“Jab FOREVER” by Skinny Banton
The song “Jab FOREVER” by Grenadian Soca artist, Skinny Banton, rings with black pride. It has an infectious rhythm and melody that pulsates in your veins and encourages celebration. While the song hints to elements of Grenada’s carnival (Jab is French patois for “Devil” — a folklore character in carnival celebrations), it also speaks to the transatlantic slave trade. Despite all of the horrible things that black people have endured, we still rise to greatness. Over the powerful beat that carries throughout the song, it is a note to respect your roots and never forget where you came from, as the chorus echoes: “Black as ever, we go be black forever”.
– Thandiwe Gregg
“Zombie” by Fela Kuti
Fela Kuti is not only a well-known African artist, but he is a political activist who used music as a means to fight for the lack of freedom in his native country: Nigeria. Fela Kuti’s music was the epitome of the African musical genre — Afrobeats.
This song, was released in 1976 and starts off with the strong sound of the horn as a way to reveal an important message to the ‘zombie’ — that being a soldier of the Nigerian Army. Given the political strains that those who identify as ‘black’ face, “Zombie” is a must-have on this playlist. Music is used as a means of expression, and this song accurately expresses liberty and freedom from systematic control that minorities tend to face. Black power!
– Kanisha Bortey
“Happiest Man Alive” by Machel Montano
Soca is a Caribbean musical genre which originated in Trinidad and Tobago, but has developed significantly as a style of music all across the Caribbean islands. It is played in a wide range of countries worldwide.
Trinidadian soca singer, Machel Montano has been one of the most influential soca artists in the world. “Happiest Man Alive” is one of those energetic, feel good types of songs that brings people together to say we’re alive and we’re proud of who we are.
– Destiny Charles
“Mortal Man” by Kendrick Lamar
Kendrick Lamar’s 2015 album To Pimp a Butterfly took the world by storm.
Packed with allusions and dramatizations concerning myriad facets of Black history, the album is undoubtedly in a league of its own. The final track, “Mortal Man,” is the ideal reflection of all of the systematic issues the album addresses. It scrutinizes both historical and contemporary perspectives on blackness, while taking an intimate glance at his attempt to grapple the power and influence that his fame provides.
– Khadijah Plummer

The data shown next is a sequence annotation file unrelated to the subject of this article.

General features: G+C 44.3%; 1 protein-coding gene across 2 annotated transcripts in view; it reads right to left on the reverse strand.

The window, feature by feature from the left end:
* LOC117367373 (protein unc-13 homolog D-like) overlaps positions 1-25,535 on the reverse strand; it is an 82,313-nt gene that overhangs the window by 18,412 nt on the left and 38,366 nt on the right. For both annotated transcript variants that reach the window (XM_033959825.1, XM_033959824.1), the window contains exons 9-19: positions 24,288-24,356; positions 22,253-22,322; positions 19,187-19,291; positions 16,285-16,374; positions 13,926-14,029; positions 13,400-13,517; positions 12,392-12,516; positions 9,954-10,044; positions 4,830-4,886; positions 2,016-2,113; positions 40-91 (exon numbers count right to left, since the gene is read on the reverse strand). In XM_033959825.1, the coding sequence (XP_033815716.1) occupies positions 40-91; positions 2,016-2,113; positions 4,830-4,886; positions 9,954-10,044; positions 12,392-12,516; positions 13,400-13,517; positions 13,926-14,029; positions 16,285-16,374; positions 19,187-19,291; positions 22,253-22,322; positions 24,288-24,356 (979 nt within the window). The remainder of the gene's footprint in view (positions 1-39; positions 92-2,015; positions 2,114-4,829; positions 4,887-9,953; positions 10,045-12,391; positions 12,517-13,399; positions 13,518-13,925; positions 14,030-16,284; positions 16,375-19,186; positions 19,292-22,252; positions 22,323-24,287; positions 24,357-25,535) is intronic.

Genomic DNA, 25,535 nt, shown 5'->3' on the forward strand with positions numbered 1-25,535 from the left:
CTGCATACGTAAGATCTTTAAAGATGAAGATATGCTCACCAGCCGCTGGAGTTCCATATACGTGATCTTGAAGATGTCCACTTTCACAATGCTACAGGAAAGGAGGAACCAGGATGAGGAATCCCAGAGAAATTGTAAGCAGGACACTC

“Don’t Touch My Hair” by Solange Knowles
The title of this song is pretty self-explanatory. Solange wrote this song as a means to express the fact that black women should accept the strands they wear and that nothing should compromise how they choose to wear them. The politics that come with black hair are unsettling. Black girls are taught to hate their hair the moment they realize what ‘beauty’ means in Western society. When you see a black girl rock her new braids and her edges are laid, you can marvel at it — but please, do not touch it!
– Kanisha Bortey
“War” by Bob Marley & The Wailers
The beauty of Reggae music is in its ability to stay true to the origin stories of Afro-Caribbean culture, honouring Africa as the motherland with early Rastafarian principles from leaders like Marcus Garvey. The 1976 song “War” by Bob Marley & The Wailers is one of countless examples of the way Reggae is not an umbrella genre for Jamaican music, but is an activist avenue for the African-Caribbean diaspora and all those who can relate.
Reggae also conveniently has a worldwide reach with its infectious, Ska-inspired rhythm. This song was directly inspired by a speech from Emperor Haile Selassie of Ethiopia that was addressed to the United Nations in 1963.
– Cheyenne Gold
“Rhythm Nation” by Janet Jackson
It would be terrible if one of the Jacksons were not on this playlist. Janet Jackson released “Rhythm Nation” in 1989 for one reason only: to bring the many individuals from different backgrounds together and unite everyone through their love of music.
Not only that, her military-style dance in the music video reveals social consciousness from a political standpoint by using an upbeat sound. Jackson notes that we should “join voices in protest to social injustice” — completely relevant to our 21st century generation.
Her music was influential back then and continues to be influential even today. You go Janet!
– Kanisha Bortey